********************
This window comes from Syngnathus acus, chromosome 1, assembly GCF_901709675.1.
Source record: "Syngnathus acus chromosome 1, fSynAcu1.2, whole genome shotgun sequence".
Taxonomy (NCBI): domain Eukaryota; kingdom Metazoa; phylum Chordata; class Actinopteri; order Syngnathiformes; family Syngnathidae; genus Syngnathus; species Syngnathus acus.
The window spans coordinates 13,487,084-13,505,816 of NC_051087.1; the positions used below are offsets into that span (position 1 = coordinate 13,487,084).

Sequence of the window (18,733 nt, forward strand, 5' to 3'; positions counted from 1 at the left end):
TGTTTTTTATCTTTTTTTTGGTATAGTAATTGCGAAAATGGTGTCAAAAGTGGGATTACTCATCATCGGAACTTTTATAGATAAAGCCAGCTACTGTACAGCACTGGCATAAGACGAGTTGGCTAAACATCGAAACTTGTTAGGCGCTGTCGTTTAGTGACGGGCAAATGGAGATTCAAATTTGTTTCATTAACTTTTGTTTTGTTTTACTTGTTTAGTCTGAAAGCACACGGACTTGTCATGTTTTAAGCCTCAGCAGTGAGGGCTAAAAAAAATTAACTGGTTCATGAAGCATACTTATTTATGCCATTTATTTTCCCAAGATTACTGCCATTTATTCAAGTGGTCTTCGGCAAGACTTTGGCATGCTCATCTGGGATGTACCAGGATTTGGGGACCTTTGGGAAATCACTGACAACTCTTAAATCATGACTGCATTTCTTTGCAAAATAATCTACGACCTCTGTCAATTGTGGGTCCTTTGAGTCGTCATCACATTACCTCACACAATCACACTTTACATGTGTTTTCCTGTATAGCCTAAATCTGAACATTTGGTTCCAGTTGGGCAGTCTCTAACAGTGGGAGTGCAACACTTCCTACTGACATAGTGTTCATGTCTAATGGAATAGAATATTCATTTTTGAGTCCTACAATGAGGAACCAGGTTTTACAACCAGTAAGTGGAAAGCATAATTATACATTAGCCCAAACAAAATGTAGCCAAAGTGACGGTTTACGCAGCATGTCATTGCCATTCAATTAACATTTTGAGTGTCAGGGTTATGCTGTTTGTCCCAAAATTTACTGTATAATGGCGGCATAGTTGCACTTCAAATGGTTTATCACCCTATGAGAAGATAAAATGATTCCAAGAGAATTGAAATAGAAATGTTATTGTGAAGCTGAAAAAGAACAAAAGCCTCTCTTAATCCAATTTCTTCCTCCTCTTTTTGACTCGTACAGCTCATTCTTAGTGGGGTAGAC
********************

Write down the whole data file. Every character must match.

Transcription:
This window comes from Syngnathus acus, chromosome 1, assembly GCF_901709675.1.
Source record: "Syngnathus acus chromosome 1, fSynAcu1.2, whole genome shotgun sequence".
Taxonomy (NCBI): domain Eukaryota; kingdom Metazoa; phylum Chordata; class Actinopteri; order Syngnathiformes; family Syngnathidae; genus Syngnathus; species Syngnathus acus.
The window spans coordinates 13,487,084-13,505,816 of NC_051087.1; the positions used below are offsets into that span (position 1 = coordinate 13,487,084).

Sequence of the window (18,733 nt, forward strand, 5' to 3'; positions counted from 1 at the left end):
TGTTTTTTATCTTTTTTTTGGTATAGTAATTGCGAAAATGGTGTCAAAAGTGGGATTACTCATCATCGGAACTTTTATAGATAAAGCCAGCTACTGTACAGCACTGGCATAAGACGAGTTGGCTAAACATCGAAACTTGTTAGGCGCTGTCGTTTAGTGACGGGCAAATGGAGATTCAAATTTGTTTCATTAACTTTTGTTTTGTTTTACTTGTTTAGTCTGAAAGCACACGGACTTGTCATGTTTTAAGCCTCAGCAGTGAGGGCTAAAAAAAATTAACTGGTTCATGAAGCATACTTATTTATGCCATTTATTTTCCCAAGATTACTGCCATTTATTCAAGTGGTCTTCGGCAAGACTTTGGCATGCTCATCTGGGATGTACCAGGATTTGGGGACCTTTGGGAAATCACTGACAACTCTTAAATCATGACTGCATTTCTTTGCAAAATAATCTACGACCTCTGTCAATTGTGGGTCCTTTGAGTCGTCATCACATTACCTCACACAATCACACTTTACATGTGTTTTCCTGTATAGCCTAAATCTGAACATTTGGTTCCAGTTGGGCAGTCTCTAACAGTGGGAGTGCAACACTTCCTACTGACATAGTGTTCATGTCTAATGGAATAGAATATTCATTTTTGAGTCCTACAATGAGGAACCAGGTTTTACAACCAGTAAGTGGAAAGCATAATTATACATTAGCCCAAACAAAATGTAGCCAAAGTGACGGTTTACGCAGCATGTCATTGCCATTCAATTAACATTTTGAGTGTCAGGGTTATGCTGTTTGTCCCAAAATTTACTGTATAATGGCGGCATAGTTGCACTTCAAATGGTTTATCACCCTATGAGAAGATAAAATGATTCCAAGAGAATTGAAATAGAAATGTTATTGTGAAGCTGAAAAAGAACAAAAGCCTCTCTTAATCCAATTTCTTCCTCCTCTTTTTGACTCGTACAGCTCATTCTTAGTGGGGTAGAC